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Justices: Court-ordered psych evidence doesn’t violate 5th Amendment

Justices: Court-ordered psych evidence doesn’t violate 5th Amendment

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Defendants who offer a diminished capacity defense cannot seek to exclude rebuttal evidence from court-ordered mental evaluations on Fifth Amendment grounds, the U.S. Supreme Court ruled in Kansas v. Cheever, No. 12-609.

The justices reversed a contrary ruling from the Kansas Supreme Court.

The defendant in the case was convicted of capital murder for the shooting death of a sheriff. At trial in federal court, the defendant had argued that he lacked the necessary murderous intent because he had been high on methamphetamines for days at the time of the shooting. Based on his defense, the judge ordered a psychiatric evaluation.

The defendant’s attorney fell ill, putting the federal trial on hold. Meanwhile, the death penalty was reinstated in Kansas and the defendant was charged in state court with capital murder. He again asserted a diminished capacity defense.

The state called the psychiatrist who evaluated the defendant at the order of the federal judge as a rebuttal witness. The doctor testified that based on his evaluation, the defendant did not suffer from diminished capacity due to drug use.

The defendant was convicted and sentenced to death, but the Kansas Supreme Court later reversed his conviction, holding that admitting the testimony of the court-ordered analyst violated Cheever’s right against self-incrimination because the psychiatric evaluation was compelled by a federal judge.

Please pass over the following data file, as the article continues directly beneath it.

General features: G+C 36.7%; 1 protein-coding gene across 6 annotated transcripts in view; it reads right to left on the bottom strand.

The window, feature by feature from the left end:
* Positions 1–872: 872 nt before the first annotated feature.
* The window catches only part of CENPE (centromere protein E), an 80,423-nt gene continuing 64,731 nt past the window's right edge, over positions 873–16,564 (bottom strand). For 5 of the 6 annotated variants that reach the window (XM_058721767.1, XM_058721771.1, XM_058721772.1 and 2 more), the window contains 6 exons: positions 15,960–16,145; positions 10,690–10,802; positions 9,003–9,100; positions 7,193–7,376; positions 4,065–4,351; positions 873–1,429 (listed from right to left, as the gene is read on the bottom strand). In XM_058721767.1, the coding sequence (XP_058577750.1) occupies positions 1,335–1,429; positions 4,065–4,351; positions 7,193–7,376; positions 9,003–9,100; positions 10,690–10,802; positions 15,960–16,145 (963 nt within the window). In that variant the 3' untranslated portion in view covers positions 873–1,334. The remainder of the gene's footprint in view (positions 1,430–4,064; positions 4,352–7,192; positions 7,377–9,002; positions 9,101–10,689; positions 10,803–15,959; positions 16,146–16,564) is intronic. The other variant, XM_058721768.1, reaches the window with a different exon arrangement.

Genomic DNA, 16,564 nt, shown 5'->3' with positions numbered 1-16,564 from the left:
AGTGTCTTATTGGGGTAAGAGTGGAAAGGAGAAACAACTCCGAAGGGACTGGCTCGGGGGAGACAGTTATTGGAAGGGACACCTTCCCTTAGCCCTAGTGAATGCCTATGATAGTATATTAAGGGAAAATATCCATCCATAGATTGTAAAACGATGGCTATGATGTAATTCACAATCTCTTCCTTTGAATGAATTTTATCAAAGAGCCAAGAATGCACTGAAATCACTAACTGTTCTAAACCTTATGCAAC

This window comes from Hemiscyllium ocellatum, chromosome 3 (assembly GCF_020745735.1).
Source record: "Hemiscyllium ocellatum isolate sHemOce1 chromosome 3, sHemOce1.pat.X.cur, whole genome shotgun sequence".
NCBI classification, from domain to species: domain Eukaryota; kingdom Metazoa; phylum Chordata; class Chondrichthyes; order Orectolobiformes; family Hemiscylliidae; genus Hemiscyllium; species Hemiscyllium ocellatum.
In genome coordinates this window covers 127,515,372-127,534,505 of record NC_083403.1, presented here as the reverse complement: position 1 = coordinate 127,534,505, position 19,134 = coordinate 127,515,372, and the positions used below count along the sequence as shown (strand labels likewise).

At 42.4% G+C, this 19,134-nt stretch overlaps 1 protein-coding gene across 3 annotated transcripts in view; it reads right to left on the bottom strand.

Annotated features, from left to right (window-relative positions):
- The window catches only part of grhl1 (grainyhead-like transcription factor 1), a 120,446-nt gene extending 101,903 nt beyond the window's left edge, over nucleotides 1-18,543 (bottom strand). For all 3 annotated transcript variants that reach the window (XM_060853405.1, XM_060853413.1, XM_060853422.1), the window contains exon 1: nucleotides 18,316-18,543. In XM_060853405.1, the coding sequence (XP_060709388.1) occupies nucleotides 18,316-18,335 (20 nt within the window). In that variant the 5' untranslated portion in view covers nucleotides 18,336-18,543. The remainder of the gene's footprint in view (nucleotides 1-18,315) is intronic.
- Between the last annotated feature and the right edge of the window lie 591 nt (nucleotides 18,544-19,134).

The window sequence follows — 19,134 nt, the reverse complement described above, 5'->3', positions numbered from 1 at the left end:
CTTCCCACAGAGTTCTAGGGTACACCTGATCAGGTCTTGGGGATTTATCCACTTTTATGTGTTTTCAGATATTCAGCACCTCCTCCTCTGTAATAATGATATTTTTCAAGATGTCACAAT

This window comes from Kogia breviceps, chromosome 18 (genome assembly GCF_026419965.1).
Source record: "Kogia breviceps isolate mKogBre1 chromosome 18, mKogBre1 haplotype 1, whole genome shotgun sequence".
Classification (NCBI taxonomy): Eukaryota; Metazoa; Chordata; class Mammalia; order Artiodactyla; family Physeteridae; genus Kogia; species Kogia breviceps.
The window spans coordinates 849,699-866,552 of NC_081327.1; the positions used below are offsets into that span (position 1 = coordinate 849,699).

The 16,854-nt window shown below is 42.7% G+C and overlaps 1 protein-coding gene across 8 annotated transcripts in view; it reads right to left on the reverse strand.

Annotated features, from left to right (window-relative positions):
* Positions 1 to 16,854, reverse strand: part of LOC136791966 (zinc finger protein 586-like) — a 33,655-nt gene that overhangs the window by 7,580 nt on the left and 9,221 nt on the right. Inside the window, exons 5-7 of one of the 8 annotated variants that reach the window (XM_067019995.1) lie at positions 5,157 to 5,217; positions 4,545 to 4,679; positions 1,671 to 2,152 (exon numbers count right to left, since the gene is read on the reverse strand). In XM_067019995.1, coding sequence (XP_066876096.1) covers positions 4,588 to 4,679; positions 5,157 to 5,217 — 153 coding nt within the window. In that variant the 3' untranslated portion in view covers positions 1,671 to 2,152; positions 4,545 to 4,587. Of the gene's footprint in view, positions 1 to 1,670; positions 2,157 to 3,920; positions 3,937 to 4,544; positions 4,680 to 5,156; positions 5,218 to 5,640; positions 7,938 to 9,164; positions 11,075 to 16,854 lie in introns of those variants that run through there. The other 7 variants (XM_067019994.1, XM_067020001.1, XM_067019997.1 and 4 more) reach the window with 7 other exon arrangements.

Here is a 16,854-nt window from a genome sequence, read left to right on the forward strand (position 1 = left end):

The U.S. Supreme Court disagreed.

“[W]here a defense expert who has examined the defendant testifies that the defendant lacked the requisite mental state to commit an offense, the prosecution may present psychiatric evidence in rebuttal,” Justice Sonia Sotomayor wrote for the unanimous court. “Any other rule would undermine the adversarial process, allowing a defendant to provide the jury, through an expert operating as proxy, with a one-sided and potentially inaccurate view of his mental state at the time of the alleged crime.”

It was Sotomayor who gave the most obvious hint during oral arguments that the justices were not persuaded by the defendant’s argument, asking Cheever’s counsel at one point,

“Which way would you rather lose?”

The court rejected the position of groups including the American Civil Liberties Union that allowing evidence from court-ordered evaluations forces defendants to choose between forfeiting their Fifth Amendment privilege against self-incrimination or preserving their Eighth Amendment right to present mitigating evidence.

“When exercising the Eighth Amendment right subjects a defendant to a wide-ranging, intrusive probing into his mental processes by state agents, a capital defendant can be discouraged from offering such evidence at all,” stated the amicus brief submitted by the national ACLU and its Kansas and Western Missouri chapter.

But Kent Scheidegger, legal director of the Criminal Justice Legal Foundation, a Sacramento-based criminal justice and victims’ rights organization, said after the ruling that allowing testimony from psychiatric experts is the only way give jurors a complete picture.

“An examination of the subject is essential for a testifying expert to do his job properly and for the jury to see the truth,” said Scheidegger, who wrote an amicus brief in the case supporting the prosecution. “If the defendant chooses to open the door with his own psychological expert, this evidence must be available to both sides.”

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